Even the keenest gardener in the world doesn’t want to be grubbing around for weeds 24 hours a day, constantly mowing and edging the lawn or endlessly watering. It makes sense to make the repetitive jobs as easy as possible, freeing up more time for the bits of gardening you really like – or even sitting down and just enjoying it! The same tips make life much more bearable for not-so-keen gardeners who still want their outdoor space to look presentable, but don’t want to be a slave to it.
The first thing I’d do to cut down on monotonous maintenance is ruthlessly get rid of teeny-tiny lawns. It’s got to be big enough to justify the palaver of getting the mower and the extension lead out – anything that can be mown in a couple of sweeps just isn’t worth it in my book! It’s true that lawns are environmentally and wildlife friendly, but if you replaced it with a weed-proof membrane, covered with gravel, and planted lovely gravel garden plants such as thrift, grasses or sea hollies, there’ll be plenty of places for wildlife to enjoy.
Next to go would be patio pots, which completely rely on you for food and water. But that would be a hard wrench; a patio without pots of colourful summer bedding would be very dull! The best solution – and it’s my new year’s resolution to do just this – is to install an automatic watering system. Little tube-fed drippers sit in each pot to deliver water exactly where it’s needed. And as they’re all connected to a hose, all you have to do is turn the tap on once or twice a day. You can even get tap timers that do this for you!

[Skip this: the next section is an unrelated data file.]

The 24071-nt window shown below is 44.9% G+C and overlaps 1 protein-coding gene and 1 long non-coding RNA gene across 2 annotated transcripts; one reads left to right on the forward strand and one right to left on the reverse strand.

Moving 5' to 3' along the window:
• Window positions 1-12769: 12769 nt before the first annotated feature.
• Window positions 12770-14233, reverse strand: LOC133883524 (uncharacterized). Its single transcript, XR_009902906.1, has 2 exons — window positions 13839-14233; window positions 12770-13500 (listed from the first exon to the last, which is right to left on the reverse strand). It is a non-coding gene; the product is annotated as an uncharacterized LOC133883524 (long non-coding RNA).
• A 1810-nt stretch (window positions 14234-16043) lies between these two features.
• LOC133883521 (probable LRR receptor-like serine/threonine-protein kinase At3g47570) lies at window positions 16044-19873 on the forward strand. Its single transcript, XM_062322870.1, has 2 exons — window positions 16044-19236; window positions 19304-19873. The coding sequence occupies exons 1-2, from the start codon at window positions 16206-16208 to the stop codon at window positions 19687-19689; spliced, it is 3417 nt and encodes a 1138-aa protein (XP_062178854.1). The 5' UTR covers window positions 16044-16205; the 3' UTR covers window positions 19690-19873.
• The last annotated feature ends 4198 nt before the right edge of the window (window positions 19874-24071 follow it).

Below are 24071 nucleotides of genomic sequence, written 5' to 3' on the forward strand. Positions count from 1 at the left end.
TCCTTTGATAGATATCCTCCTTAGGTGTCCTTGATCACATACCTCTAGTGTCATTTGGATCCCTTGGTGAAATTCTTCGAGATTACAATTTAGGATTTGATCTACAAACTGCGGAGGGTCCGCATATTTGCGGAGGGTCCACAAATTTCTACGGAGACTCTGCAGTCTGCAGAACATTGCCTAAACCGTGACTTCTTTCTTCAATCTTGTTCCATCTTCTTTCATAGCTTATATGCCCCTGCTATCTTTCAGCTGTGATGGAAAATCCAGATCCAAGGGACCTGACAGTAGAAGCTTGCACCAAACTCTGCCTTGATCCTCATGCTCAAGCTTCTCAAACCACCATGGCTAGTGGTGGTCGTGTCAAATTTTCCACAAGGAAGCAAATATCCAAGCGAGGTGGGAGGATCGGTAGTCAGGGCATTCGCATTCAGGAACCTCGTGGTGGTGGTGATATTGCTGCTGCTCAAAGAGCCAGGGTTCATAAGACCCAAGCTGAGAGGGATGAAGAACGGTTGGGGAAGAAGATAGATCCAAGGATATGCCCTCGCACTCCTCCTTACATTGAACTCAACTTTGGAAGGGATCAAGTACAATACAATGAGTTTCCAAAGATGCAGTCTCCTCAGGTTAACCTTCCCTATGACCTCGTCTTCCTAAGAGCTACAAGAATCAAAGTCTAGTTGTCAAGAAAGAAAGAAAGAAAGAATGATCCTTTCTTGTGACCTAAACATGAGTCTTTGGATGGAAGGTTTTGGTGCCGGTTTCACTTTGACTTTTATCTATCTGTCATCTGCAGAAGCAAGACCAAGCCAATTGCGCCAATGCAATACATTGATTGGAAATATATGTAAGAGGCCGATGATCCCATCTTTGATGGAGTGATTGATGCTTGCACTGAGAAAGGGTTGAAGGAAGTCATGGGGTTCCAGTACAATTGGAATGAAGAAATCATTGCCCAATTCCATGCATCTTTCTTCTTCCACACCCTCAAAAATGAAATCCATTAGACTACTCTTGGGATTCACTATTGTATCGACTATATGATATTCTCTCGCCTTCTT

But the biggest thing that takes up the majority of my gardening time is weeding – no surprises there. Ground cover planting is a great way to reduce the problem. Make sure your borders are so thickly planted with ‘good’ plants that the ‘bad’ ones can’t get a look-in. Lushly-leaved mound-forming plants are best, so they stop light reaching the soil below and inhibit weeds from germinating.
Try hardy geraniums (shown above), epimediums, heucheras or persicaria. You could also use weed-proof membrane and plant through this, but cover it with a generous layer of bark chips to hide it – nobody wants to look at a sheet of plastic!
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A reliable skimmia that’s good in winter and spring containers with dark red buds opening out to small, off-white flowers.
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